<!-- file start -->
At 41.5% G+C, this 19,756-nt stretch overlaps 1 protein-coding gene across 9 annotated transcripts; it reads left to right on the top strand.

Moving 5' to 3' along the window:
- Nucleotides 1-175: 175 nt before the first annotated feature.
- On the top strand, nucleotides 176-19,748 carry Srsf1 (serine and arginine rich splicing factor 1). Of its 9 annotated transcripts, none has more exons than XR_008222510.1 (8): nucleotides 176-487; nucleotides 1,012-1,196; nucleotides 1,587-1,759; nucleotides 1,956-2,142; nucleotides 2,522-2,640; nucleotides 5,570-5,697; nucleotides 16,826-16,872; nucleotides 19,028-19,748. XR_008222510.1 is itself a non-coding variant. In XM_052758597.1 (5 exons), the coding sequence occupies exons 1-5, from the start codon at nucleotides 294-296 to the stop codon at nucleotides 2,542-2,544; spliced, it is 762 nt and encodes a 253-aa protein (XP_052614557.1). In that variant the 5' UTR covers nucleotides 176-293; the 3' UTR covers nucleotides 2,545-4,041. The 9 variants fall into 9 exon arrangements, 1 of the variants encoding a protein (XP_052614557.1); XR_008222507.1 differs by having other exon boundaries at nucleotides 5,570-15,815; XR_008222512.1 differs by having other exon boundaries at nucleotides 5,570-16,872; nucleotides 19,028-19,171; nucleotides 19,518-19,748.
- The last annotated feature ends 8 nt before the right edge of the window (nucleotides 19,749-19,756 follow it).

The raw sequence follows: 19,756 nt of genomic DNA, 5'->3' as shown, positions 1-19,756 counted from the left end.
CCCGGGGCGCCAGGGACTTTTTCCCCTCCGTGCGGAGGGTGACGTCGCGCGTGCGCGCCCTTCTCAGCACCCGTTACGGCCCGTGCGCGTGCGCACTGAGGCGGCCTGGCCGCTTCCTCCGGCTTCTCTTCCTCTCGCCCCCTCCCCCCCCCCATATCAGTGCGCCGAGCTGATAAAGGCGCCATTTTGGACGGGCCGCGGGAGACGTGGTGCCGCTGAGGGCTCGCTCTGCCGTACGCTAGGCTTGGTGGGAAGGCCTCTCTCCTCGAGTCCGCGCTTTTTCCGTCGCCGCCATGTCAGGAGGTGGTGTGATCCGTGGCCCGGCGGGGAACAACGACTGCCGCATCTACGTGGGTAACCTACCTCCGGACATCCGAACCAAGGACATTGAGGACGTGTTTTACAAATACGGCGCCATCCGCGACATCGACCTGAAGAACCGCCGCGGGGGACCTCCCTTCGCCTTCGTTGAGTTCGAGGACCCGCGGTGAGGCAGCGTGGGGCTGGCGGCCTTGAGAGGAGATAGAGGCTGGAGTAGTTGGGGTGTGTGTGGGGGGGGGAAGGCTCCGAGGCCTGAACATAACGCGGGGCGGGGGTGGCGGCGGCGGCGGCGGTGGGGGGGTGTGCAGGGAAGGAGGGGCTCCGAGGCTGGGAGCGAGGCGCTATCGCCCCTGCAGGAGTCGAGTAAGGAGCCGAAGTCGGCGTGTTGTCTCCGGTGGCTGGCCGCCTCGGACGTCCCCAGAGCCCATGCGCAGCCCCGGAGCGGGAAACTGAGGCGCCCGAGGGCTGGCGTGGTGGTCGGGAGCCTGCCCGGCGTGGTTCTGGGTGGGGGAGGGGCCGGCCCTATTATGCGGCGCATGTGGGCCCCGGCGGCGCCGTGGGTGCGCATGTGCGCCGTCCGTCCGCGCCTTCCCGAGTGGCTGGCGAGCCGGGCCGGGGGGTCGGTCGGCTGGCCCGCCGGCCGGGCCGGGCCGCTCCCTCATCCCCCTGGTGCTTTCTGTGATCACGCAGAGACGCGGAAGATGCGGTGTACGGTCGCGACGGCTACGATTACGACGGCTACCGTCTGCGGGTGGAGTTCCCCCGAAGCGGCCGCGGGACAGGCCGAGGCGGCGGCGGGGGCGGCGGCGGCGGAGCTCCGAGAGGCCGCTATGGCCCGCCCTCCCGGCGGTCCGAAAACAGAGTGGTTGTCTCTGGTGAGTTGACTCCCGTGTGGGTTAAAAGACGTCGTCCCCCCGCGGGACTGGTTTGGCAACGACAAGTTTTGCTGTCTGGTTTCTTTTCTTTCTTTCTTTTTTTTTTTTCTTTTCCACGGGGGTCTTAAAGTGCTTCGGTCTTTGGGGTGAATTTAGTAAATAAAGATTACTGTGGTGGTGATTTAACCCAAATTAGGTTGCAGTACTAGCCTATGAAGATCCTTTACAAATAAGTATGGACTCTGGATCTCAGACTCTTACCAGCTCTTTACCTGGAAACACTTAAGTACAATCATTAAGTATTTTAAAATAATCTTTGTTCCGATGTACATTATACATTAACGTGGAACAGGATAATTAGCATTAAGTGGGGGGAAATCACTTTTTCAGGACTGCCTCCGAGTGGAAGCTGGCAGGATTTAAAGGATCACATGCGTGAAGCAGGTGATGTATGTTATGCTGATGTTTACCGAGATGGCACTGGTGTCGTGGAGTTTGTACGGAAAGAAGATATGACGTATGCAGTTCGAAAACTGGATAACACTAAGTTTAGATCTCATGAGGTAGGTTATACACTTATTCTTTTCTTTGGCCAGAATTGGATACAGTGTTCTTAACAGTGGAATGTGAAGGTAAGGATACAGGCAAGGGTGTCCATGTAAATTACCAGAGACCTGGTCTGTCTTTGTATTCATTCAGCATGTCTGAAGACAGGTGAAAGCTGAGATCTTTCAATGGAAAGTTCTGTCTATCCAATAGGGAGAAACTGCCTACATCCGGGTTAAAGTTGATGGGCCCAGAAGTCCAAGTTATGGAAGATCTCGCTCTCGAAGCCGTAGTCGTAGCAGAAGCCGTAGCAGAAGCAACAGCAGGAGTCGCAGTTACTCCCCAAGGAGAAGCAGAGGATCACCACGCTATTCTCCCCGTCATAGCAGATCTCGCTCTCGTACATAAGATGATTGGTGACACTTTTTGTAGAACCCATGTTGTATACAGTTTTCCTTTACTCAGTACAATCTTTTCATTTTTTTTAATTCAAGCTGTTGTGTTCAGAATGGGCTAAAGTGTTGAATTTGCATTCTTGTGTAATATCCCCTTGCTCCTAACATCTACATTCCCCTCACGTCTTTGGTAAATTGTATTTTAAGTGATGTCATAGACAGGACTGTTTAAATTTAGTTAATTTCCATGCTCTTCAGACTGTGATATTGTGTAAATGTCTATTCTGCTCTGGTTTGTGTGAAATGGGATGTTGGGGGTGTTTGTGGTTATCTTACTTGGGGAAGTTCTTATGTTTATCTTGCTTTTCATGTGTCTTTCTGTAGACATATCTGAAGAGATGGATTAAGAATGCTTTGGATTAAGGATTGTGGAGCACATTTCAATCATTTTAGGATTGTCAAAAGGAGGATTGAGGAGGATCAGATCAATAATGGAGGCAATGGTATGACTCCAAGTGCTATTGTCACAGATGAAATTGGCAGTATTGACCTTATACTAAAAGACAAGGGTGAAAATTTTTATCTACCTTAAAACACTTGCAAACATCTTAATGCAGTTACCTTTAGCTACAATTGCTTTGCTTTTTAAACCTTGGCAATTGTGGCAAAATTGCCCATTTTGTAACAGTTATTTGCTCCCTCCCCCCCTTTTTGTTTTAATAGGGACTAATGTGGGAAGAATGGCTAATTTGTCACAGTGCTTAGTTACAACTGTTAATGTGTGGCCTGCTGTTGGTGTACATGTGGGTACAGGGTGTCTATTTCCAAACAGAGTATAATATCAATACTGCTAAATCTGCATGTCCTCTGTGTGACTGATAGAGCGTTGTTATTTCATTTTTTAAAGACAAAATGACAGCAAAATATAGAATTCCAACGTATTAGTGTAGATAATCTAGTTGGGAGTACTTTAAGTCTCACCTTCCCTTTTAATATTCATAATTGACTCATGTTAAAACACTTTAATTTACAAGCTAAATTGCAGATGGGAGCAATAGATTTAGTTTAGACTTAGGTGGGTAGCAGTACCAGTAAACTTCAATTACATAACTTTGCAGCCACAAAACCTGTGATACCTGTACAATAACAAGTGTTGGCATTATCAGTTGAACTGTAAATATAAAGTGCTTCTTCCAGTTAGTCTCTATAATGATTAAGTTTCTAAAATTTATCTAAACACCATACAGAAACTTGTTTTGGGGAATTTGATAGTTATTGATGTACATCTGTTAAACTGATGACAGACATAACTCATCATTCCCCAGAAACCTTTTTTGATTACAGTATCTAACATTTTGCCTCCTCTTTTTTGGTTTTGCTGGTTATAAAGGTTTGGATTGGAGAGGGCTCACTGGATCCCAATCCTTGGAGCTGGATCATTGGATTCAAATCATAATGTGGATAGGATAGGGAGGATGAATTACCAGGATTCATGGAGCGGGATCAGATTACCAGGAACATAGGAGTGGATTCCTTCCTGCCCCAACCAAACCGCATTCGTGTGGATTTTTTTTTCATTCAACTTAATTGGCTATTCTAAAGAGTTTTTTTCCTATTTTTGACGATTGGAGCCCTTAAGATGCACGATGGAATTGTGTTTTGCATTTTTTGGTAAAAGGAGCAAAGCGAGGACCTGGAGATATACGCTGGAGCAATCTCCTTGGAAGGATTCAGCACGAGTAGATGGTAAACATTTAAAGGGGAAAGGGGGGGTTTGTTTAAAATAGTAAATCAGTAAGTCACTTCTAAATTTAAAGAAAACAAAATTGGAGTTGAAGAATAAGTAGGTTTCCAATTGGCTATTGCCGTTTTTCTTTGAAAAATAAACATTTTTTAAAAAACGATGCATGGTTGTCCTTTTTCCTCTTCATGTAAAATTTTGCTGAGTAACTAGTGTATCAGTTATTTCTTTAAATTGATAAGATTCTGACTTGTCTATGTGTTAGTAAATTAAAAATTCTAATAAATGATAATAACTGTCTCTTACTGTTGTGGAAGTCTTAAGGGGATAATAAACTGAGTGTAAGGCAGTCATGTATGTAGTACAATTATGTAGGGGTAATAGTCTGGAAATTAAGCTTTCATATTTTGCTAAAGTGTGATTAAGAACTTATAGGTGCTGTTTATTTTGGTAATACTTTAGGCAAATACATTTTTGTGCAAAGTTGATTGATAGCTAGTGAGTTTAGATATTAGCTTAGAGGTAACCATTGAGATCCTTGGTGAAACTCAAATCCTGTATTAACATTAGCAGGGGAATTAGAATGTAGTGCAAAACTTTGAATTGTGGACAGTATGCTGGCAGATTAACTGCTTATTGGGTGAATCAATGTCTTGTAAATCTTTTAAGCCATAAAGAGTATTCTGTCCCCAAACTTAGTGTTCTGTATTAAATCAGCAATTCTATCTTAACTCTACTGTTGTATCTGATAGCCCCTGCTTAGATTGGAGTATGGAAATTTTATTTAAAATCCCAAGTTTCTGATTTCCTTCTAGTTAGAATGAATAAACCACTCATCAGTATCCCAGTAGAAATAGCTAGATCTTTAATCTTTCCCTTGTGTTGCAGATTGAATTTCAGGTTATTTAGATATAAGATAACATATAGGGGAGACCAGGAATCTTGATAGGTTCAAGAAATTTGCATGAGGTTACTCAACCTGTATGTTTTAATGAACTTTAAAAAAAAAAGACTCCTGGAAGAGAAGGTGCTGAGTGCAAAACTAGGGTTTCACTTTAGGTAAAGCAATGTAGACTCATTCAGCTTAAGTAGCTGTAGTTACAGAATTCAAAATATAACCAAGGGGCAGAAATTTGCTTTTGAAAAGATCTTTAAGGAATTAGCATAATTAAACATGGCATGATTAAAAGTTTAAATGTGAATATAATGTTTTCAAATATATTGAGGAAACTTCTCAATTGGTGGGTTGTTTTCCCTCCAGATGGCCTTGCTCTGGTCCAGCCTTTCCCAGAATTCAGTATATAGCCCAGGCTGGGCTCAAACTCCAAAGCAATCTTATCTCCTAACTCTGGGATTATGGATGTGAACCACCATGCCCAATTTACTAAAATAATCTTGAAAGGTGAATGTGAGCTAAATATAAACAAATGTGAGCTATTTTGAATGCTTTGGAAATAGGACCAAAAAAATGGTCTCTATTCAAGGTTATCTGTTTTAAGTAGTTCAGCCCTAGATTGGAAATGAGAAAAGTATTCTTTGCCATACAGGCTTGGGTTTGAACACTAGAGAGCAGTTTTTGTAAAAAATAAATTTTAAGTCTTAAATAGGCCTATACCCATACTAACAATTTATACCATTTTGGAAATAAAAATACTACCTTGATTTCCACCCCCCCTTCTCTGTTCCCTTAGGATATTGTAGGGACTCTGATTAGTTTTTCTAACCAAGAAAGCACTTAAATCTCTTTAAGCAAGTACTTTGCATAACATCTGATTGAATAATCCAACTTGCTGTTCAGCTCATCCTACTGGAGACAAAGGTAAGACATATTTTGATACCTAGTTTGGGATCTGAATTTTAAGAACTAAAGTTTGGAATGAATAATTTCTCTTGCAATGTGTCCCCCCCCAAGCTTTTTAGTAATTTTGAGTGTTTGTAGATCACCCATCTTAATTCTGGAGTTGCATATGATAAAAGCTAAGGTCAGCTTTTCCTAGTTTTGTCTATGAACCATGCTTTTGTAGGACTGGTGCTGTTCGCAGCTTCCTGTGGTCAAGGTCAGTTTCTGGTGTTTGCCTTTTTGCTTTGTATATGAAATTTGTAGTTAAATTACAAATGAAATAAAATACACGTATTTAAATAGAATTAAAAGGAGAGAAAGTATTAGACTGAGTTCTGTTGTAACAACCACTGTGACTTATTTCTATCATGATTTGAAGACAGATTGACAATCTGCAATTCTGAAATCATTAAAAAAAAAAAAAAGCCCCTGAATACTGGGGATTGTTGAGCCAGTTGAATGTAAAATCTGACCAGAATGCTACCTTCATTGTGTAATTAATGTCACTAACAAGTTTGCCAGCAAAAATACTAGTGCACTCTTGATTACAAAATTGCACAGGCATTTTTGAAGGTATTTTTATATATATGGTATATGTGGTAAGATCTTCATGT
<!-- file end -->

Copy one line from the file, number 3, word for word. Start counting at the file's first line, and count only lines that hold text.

- Nucleotides 1-175: 175 nt before the first annotated feature.